The Opening Round of Fuel Efficiency Debates


On Friday, I raised the question of whether the Obama administration would raise fuel economy standards significantly this year as a real response to rising fuel costs. Over the weekend, the Washington Post reported that the administration plans to at least come pretty close to the 60-miles-per-gallon target enviros set, raising the average for passenger cars and other light vehicles to 56.2 MPG by 2025:

The White House’s ambitious opening bid, which it revealed in conversations with domestic auto companies and lawmakers last week, has already sparked resistance. U.S. automakers have offered to raise fuel efficiency over the next eight years to between 42.6 and 46.7 mpg, according to sources who had been briefed on the negotiations.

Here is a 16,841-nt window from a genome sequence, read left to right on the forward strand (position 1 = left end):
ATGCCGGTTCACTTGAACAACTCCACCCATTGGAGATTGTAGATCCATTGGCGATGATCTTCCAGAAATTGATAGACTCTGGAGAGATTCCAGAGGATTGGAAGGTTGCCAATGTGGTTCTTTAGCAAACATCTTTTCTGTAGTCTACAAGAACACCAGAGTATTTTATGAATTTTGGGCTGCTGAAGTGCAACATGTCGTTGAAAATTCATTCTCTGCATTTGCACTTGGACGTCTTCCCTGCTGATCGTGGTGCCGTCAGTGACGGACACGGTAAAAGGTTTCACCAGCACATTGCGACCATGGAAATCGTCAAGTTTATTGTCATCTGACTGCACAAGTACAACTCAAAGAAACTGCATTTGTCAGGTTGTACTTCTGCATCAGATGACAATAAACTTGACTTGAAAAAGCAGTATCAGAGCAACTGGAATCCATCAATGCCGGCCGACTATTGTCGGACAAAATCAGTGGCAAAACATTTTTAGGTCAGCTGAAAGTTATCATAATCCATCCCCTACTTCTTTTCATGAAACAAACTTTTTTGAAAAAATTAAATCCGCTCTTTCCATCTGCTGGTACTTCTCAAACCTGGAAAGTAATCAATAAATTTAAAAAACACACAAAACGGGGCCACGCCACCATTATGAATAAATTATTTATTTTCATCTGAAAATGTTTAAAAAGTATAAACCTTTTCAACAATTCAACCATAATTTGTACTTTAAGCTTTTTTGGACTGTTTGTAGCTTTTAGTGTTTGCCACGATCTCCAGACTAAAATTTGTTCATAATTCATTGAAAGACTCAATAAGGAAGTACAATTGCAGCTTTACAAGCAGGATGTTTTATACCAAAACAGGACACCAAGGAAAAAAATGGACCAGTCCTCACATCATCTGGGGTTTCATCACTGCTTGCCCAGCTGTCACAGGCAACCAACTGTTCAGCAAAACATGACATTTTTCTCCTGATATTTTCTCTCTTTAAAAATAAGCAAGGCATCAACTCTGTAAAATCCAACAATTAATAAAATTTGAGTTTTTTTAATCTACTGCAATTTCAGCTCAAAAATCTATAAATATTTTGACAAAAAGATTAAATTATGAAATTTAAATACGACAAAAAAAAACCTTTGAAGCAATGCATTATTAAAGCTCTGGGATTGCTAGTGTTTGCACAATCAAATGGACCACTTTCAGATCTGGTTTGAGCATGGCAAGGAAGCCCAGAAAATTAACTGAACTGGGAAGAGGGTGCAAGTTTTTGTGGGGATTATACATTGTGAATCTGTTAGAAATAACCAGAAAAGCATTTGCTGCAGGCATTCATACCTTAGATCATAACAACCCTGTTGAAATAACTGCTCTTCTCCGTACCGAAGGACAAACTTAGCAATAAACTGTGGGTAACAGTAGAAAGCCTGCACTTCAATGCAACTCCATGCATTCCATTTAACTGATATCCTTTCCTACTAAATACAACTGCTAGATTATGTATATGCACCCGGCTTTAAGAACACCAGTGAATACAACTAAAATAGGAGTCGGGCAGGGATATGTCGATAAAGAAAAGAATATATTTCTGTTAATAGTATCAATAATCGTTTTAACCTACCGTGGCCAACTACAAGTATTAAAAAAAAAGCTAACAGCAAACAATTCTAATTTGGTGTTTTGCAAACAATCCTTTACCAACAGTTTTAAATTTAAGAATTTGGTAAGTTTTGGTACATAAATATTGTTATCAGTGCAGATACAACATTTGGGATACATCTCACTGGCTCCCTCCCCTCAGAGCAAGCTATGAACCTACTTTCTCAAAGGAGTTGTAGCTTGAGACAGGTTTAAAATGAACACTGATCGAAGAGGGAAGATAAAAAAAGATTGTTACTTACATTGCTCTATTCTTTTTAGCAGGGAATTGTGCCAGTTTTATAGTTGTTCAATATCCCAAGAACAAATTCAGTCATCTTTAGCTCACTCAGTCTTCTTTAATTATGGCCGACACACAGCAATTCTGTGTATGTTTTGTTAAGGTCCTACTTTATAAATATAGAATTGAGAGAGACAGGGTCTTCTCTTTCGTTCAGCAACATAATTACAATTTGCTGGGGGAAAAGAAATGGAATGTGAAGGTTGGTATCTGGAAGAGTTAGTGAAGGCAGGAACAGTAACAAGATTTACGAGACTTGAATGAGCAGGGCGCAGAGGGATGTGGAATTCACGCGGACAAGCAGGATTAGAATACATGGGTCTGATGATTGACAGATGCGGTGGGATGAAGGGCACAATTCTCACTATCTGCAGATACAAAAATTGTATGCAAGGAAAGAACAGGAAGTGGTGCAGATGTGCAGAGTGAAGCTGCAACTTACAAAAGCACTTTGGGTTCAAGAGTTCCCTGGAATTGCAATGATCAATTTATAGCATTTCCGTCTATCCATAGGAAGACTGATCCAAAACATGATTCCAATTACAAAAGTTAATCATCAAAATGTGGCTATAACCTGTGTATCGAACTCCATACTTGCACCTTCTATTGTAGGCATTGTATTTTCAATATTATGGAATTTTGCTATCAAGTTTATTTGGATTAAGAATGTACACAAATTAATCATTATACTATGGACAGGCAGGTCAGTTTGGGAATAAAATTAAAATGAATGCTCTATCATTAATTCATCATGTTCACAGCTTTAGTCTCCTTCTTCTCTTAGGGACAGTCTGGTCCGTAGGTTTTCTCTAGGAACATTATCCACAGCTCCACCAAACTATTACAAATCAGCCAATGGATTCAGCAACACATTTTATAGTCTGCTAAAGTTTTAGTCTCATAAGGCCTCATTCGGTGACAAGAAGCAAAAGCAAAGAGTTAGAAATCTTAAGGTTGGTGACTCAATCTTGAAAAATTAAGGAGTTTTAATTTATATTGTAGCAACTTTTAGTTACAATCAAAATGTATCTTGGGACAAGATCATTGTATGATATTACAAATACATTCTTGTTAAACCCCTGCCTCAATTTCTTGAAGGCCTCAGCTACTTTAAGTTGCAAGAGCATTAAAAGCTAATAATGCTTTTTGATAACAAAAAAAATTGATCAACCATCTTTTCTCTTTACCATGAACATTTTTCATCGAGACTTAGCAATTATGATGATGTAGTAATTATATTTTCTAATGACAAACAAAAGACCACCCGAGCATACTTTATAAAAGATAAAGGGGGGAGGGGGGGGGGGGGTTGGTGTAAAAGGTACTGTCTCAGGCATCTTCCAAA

Of course, as the article and the comment from the White House makes clear, 56.2 MPG appears to be the administration’s opening bid. That means it is likely to be subject to some negotiations between now and September when the proposed rules are expected to be announced. Automakers are starting down at the low end of 42.6 miles per gallon and, as they have in the past, will likely do their damnedest to pull the figure that direction.

Fact:

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  • Kate Sheppard was a staff reporter in Mother Jones' Washington bureau from 2009 to 2013. She is now a senior reporter and the energy and environment editor at The Huffington Post. She can be reached by email at kate (dot) sheppard (at) huffingtonpost (dot) com and you can follow her on Twitter @kate_sheppard.